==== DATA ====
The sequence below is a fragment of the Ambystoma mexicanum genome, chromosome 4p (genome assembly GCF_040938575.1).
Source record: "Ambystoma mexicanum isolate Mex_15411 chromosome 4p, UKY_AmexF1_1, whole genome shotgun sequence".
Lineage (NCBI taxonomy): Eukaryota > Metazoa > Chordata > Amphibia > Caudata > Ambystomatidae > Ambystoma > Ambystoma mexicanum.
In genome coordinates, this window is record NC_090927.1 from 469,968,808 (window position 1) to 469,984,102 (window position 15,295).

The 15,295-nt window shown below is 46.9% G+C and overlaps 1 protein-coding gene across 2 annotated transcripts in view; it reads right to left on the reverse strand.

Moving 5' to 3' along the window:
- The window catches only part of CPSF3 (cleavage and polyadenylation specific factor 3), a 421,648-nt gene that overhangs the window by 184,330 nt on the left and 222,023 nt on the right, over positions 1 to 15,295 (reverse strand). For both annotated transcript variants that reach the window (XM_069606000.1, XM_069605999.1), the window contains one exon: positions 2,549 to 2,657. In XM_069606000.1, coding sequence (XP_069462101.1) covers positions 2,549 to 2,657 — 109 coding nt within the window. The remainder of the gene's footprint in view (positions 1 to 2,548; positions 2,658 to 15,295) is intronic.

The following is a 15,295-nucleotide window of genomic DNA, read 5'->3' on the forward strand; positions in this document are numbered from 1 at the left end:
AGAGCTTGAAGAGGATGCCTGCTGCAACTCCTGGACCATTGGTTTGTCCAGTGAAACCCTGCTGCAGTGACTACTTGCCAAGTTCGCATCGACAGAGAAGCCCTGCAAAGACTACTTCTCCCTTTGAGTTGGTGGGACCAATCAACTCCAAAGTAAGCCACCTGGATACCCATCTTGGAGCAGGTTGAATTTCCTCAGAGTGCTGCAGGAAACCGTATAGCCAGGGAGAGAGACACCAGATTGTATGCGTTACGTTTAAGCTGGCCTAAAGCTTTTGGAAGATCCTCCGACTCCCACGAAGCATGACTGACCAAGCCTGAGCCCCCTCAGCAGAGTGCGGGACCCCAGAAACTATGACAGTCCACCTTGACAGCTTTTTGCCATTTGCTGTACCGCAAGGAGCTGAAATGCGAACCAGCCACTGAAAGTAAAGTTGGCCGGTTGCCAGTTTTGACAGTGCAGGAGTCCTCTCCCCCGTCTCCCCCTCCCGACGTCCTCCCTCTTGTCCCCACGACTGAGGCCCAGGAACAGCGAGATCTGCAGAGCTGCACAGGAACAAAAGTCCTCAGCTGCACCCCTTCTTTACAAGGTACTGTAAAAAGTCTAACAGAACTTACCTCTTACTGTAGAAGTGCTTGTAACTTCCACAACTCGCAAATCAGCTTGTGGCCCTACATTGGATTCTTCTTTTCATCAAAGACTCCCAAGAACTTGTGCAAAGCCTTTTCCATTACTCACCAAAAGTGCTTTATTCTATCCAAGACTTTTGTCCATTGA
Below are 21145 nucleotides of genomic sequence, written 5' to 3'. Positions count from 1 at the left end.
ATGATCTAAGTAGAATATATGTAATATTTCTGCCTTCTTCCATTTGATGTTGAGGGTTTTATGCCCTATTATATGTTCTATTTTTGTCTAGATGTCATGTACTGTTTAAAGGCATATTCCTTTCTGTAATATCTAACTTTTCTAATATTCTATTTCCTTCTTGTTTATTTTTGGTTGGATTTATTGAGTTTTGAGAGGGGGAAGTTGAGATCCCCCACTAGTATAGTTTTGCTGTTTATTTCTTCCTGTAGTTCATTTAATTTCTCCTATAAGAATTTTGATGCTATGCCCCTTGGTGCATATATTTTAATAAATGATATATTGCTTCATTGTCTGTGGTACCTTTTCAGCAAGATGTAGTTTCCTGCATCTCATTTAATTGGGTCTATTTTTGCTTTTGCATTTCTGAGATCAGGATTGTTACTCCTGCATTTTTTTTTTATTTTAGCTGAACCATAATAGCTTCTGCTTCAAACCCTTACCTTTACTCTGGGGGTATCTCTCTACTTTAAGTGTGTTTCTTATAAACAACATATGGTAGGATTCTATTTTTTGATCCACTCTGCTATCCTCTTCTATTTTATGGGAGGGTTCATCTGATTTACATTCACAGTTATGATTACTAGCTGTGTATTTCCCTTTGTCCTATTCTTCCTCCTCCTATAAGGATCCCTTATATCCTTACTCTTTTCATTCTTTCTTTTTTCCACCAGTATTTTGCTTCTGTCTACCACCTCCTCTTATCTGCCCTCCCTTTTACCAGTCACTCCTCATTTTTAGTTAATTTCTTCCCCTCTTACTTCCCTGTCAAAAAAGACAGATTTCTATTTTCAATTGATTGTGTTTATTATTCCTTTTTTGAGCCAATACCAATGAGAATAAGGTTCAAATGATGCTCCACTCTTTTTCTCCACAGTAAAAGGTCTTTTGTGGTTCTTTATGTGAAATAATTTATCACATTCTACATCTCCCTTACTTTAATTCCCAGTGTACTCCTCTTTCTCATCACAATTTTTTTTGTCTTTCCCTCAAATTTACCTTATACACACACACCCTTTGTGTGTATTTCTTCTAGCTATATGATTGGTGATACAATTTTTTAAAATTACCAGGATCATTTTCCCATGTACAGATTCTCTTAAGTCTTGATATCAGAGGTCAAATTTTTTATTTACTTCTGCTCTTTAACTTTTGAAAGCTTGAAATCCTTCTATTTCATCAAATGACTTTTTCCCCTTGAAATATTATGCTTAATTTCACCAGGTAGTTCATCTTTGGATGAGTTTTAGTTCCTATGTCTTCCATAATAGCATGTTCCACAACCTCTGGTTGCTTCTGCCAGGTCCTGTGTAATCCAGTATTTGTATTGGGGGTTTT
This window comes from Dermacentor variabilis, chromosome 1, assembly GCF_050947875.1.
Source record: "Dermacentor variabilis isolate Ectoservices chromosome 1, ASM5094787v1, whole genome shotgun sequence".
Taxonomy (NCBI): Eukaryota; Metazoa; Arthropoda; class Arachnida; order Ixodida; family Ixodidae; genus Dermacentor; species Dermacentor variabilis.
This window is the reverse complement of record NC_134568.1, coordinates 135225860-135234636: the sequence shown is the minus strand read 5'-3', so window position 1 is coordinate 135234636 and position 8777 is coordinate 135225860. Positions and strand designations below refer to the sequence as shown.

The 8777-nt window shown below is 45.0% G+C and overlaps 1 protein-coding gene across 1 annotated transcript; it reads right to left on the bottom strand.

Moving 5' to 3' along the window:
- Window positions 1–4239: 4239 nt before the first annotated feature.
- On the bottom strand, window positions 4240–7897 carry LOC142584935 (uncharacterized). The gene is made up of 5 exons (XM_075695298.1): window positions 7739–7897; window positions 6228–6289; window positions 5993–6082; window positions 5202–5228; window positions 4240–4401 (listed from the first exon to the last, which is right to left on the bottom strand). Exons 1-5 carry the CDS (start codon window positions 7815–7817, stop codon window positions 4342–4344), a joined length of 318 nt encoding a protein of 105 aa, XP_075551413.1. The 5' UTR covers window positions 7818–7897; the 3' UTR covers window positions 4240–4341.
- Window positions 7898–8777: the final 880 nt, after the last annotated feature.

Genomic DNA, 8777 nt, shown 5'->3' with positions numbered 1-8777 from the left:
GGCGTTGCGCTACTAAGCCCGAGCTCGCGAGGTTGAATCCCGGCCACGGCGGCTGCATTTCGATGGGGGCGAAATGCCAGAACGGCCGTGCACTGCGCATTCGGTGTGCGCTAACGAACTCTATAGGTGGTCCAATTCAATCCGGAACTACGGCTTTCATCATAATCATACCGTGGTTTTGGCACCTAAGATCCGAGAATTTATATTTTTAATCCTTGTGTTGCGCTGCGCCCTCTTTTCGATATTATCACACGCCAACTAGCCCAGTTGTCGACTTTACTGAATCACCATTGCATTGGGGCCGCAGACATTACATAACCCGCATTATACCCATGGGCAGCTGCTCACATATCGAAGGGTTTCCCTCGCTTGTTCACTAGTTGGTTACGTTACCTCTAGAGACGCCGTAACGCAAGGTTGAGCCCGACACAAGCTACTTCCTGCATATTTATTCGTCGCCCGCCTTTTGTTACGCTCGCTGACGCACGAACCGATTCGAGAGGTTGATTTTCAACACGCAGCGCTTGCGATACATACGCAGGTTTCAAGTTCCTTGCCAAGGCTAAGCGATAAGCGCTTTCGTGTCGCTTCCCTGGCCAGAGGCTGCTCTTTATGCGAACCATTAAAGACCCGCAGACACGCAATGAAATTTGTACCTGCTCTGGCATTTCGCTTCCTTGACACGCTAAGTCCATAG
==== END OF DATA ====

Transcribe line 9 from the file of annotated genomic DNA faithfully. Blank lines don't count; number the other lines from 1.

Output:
AGAGCTTGAAGAGGATGCCTGCTGCAACTCCTGGACCATTGGTTTGTCCAGTGAAACCCTGCTGCAGTGACTACTTGCCAAGTTCGCATCGACAGAGAAGCCCTGCAAAGACTACTTCTCCCTTTGAGTTGGTGGGACCAATCAACTCCAAAGTAAGCCACCTGGATACCCATCTTGGAGCAGGTTGAATTTCCTCAGAGTGCTGCAGGAAACCGTATAGCCAGGGAGAGAGACACCAGATTGTATGCGTTACGTTTAAGCTGGCCTAAAGCTTTTGGAAGATCCTCCGACTCCCACGAAGCATGACTGACCAAGCCTGAGCCCCCTCAGCAGAGTGCGGGACCCCAGAAACTATGACAGTCCACCTTGACAGCTTTTTGCCATTTGCTGTACCGCAAGGAGCTGAAATGCGAACCAGCCACTGAAAGTAAAGTTGGCCGGTTGCCAGTTTTGACAGTGCAGGAGTCCTCTCCCCCGTCTCCCCCTCCCGACGTCCTCCCTCTTGTCCCCACGACTGAGGCCCAGGAACAGCGAGATCTGCAGAGCTGCACAGGAACAAAAGTCCTCAGCTGCACCCCTTCTTTACAAGGTACTGTAAAAAGTCTAACAGAACTTACCTCTTACTGTAGAAGTGCTTGTAACTTCCACAACTCGCAAATCAGCTTGTGGCCCTACATTGGATTCTTCTTTTCATCAAAGACTCCCAAGAACTTGTGCAAAGCCTTTTCCATTACTCACCAAAAGTGCTTTATTCTATCCAAGACTTTTGTCCATTGA